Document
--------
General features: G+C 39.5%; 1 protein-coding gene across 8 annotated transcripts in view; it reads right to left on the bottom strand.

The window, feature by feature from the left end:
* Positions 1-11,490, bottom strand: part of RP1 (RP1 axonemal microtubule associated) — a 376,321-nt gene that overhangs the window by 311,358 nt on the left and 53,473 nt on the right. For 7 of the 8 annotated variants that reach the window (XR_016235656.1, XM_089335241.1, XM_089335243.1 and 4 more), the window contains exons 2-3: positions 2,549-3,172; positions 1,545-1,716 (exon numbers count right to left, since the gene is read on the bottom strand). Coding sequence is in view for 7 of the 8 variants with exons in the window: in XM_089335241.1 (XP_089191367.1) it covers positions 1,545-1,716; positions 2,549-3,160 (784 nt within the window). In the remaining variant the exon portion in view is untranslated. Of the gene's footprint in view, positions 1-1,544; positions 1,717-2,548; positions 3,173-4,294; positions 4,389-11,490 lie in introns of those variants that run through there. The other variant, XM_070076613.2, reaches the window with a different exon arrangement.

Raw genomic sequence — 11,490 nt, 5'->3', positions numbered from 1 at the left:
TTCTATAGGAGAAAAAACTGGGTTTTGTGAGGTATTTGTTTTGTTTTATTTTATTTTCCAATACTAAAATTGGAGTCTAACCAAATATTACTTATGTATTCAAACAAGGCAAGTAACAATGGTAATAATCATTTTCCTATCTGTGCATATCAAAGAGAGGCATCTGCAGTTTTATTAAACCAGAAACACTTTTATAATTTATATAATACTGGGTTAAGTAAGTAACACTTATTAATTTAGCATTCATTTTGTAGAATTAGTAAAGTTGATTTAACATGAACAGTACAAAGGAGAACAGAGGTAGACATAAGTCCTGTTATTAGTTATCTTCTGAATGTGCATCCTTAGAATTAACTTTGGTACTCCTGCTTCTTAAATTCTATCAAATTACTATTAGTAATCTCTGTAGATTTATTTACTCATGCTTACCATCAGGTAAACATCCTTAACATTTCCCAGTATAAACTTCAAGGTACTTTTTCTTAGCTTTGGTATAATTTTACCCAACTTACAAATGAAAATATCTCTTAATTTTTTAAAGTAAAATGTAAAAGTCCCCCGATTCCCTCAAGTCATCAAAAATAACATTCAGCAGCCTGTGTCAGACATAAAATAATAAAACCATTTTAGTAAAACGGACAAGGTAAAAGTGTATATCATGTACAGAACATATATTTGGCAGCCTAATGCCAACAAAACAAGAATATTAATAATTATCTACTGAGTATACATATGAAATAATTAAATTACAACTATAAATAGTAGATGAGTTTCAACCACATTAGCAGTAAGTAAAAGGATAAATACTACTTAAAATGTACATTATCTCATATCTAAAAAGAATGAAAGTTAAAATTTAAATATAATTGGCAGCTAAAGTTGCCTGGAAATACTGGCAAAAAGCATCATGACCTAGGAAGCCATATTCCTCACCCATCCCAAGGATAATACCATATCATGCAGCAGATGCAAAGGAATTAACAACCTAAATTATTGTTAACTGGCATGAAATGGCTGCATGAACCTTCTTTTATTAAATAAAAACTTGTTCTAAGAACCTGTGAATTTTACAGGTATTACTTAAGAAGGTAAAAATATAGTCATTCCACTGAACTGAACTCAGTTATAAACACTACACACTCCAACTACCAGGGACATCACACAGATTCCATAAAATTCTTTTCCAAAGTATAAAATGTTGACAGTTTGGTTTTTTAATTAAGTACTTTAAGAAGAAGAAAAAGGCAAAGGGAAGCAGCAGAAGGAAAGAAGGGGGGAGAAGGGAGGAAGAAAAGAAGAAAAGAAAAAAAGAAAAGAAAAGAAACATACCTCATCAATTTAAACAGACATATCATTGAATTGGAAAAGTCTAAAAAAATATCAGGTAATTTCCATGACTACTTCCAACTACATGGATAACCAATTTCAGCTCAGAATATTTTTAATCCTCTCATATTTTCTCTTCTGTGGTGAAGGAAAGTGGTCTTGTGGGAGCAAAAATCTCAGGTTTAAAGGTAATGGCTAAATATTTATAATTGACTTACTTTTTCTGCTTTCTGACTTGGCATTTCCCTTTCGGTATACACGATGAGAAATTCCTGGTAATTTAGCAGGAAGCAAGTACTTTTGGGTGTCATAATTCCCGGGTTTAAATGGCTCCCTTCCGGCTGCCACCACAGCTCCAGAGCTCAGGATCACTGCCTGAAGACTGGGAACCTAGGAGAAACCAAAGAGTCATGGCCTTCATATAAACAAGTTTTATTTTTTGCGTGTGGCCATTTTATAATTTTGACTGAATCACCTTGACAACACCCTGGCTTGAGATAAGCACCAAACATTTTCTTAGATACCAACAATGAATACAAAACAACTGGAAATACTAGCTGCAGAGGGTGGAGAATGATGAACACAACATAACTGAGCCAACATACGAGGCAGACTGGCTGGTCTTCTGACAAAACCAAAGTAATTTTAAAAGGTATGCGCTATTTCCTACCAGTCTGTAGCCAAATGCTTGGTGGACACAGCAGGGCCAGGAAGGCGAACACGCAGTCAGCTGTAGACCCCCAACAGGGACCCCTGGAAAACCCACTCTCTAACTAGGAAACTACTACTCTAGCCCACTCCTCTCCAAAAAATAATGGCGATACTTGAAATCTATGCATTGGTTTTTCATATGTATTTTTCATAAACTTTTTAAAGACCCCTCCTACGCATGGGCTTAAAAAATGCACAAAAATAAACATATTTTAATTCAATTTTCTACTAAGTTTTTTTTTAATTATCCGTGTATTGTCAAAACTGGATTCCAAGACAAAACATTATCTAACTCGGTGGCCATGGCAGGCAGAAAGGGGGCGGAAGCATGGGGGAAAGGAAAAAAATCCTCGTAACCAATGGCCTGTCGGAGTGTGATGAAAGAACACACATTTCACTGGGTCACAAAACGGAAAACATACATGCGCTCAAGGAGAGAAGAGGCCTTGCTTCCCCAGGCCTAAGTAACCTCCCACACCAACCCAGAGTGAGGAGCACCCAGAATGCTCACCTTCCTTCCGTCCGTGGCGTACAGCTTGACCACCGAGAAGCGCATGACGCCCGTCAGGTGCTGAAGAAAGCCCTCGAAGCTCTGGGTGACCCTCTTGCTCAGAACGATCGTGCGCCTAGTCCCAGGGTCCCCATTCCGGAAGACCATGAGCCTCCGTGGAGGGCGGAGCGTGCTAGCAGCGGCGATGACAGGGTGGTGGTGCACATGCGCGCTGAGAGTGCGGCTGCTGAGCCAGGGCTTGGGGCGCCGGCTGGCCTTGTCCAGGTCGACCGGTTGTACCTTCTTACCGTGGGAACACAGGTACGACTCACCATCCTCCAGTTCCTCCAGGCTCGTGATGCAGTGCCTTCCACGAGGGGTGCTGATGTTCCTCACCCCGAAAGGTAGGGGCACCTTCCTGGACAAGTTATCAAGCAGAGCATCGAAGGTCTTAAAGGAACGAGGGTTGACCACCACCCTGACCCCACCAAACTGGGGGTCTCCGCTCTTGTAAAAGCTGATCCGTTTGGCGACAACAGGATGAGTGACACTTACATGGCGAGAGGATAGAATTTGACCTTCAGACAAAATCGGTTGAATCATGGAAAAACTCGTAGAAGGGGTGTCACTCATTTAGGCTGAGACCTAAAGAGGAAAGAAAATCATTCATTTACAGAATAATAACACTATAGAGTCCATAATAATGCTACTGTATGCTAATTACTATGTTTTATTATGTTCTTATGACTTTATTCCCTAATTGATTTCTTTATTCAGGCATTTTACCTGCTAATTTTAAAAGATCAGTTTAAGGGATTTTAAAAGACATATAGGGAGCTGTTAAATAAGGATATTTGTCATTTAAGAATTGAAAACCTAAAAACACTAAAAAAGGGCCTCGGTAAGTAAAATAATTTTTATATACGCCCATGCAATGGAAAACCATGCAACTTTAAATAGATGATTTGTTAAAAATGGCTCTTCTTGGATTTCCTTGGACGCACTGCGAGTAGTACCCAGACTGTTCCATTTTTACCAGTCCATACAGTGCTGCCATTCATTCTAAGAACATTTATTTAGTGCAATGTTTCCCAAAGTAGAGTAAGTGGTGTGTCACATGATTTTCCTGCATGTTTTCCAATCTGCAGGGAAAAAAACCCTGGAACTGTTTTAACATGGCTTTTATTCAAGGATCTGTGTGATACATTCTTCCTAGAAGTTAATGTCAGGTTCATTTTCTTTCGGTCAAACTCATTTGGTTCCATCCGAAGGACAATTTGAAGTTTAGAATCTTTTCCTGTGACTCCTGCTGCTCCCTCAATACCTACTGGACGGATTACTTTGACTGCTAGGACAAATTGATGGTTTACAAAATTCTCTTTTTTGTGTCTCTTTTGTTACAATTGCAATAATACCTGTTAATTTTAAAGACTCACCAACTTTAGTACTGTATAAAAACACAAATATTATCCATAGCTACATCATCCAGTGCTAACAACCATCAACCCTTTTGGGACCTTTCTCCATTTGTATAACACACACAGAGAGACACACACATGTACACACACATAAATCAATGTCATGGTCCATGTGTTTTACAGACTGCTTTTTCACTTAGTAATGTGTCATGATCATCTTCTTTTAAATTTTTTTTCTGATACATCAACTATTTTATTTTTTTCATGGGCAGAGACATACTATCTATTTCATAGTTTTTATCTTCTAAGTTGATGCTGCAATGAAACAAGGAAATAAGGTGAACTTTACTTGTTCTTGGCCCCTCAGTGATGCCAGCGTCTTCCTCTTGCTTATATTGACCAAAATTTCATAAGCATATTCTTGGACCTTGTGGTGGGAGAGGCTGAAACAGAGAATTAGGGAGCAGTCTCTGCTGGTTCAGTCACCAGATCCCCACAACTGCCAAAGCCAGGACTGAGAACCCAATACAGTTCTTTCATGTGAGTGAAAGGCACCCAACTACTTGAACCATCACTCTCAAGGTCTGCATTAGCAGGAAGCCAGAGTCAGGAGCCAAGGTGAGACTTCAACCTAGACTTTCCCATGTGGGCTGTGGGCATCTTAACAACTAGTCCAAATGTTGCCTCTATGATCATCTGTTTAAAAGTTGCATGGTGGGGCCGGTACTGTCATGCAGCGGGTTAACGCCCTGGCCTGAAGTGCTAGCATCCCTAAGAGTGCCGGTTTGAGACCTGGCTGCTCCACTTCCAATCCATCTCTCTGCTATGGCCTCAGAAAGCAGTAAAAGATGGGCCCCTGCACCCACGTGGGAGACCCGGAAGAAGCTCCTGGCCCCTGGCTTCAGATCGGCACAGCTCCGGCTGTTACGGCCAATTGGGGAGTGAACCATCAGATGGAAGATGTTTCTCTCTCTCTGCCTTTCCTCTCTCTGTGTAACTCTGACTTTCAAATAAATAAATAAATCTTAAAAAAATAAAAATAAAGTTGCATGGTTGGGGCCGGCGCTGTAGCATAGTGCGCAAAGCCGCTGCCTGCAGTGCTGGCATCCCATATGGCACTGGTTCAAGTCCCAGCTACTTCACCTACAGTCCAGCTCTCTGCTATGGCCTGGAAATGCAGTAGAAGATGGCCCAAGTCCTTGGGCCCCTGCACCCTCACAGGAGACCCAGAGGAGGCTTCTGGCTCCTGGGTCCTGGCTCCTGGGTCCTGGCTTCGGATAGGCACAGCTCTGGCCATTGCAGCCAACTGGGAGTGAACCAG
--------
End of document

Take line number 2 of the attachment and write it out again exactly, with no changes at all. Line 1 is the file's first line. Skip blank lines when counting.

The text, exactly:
The window, feature by feature from the left end: